"In China we have a tradition of inviting a traveler to dinner to wash off the road dust," explained Houghton Lee, the Hong Kong businessman who volunteered to be my China vineyard interpreter so that he could learn more about wines from his own country. Houghton is on the right. On the left is Ma fei, the PR person for Great Wall, the largest winery in China.
We did notice that all the tables were taken in this large upscale restaurant, yet only one other table ordered wine. Everyone else had beer. Ma fei has lots of work ahead for Great Wall to achieve their goal of more than doubling volume in the next five years. Lots of wine, lots of people, lots of PR.
We also noticed that there were lots of young people who could afford to come to this restaurant. "In China parents can only have one child; so the parents often spoil their child," explained Houghton. Our host went on to explain that when he studied in Minnesota during the 1980s, Chinese students there received a $5000 scholarship each. But they lived frugally and would send $4000 back home. I wonder what we saw in the restaurant means for China's future?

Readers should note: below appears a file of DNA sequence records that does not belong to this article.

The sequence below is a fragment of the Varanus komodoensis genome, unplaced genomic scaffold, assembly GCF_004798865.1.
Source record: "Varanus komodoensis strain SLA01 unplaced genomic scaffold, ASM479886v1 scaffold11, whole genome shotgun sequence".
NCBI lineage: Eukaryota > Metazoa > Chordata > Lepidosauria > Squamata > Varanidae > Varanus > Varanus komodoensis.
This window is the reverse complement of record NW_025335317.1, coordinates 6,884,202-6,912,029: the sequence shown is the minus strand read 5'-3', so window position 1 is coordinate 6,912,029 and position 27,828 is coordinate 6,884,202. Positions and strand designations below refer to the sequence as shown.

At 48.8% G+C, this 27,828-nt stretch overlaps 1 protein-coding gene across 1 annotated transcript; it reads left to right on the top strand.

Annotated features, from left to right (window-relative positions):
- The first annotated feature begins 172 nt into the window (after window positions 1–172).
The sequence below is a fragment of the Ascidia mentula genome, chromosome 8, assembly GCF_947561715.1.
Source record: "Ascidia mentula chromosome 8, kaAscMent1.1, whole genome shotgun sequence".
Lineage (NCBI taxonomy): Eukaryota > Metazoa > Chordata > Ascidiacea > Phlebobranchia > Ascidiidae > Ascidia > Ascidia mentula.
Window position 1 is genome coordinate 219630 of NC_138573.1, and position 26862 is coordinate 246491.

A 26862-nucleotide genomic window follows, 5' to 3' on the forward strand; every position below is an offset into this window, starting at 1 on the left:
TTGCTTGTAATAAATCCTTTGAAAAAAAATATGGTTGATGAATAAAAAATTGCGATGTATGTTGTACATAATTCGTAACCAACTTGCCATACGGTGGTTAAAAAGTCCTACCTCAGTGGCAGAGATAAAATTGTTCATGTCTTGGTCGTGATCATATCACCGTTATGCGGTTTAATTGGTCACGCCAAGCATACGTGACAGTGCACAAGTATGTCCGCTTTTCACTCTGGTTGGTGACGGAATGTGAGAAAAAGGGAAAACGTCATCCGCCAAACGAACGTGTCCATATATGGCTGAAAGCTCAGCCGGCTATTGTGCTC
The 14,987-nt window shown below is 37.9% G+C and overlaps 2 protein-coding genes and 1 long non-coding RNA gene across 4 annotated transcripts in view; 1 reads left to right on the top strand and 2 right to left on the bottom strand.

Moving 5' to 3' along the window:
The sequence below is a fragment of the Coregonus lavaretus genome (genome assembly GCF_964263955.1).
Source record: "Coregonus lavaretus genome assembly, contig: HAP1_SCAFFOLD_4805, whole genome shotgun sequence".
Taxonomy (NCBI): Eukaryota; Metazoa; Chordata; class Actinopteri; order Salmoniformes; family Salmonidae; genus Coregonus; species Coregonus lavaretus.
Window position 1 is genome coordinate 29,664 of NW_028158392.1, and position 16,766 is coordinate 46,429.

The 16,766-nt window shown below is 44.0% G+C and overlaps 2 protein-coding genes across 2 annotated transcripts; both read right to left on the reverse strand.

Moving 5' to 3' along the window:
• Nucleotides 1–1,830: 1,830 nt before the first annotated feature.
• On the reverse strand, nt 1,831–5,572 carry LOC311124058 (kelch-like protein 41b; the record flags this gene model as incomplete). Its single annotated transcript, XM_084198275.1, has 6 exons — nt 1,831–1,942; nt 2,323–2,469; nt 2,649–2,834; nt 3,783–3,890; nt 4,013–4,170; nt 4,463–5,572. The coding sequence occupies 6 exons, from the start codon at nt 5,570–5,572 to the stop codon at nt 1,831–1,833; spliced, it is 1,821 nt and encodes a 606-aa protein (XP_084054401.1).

As I'm eating fish head in some sort of tomato and garlic sauce, roast duck on a thin burrito-like bread, fish head soup, lots of thinly sliced vegetables and a list of other epicurean delights, suddenly comes to my mind a rough-hewn tavern/restaurant in Konso, Ethiopia. It was the last shred of "civilization" before we headed into the remote Omo region. There the main course was local beer and very loud music blaring because they had the luxury of electricity. For some reason, I couldn't get that restaurant out of my head as I sipped Viognier wine from France.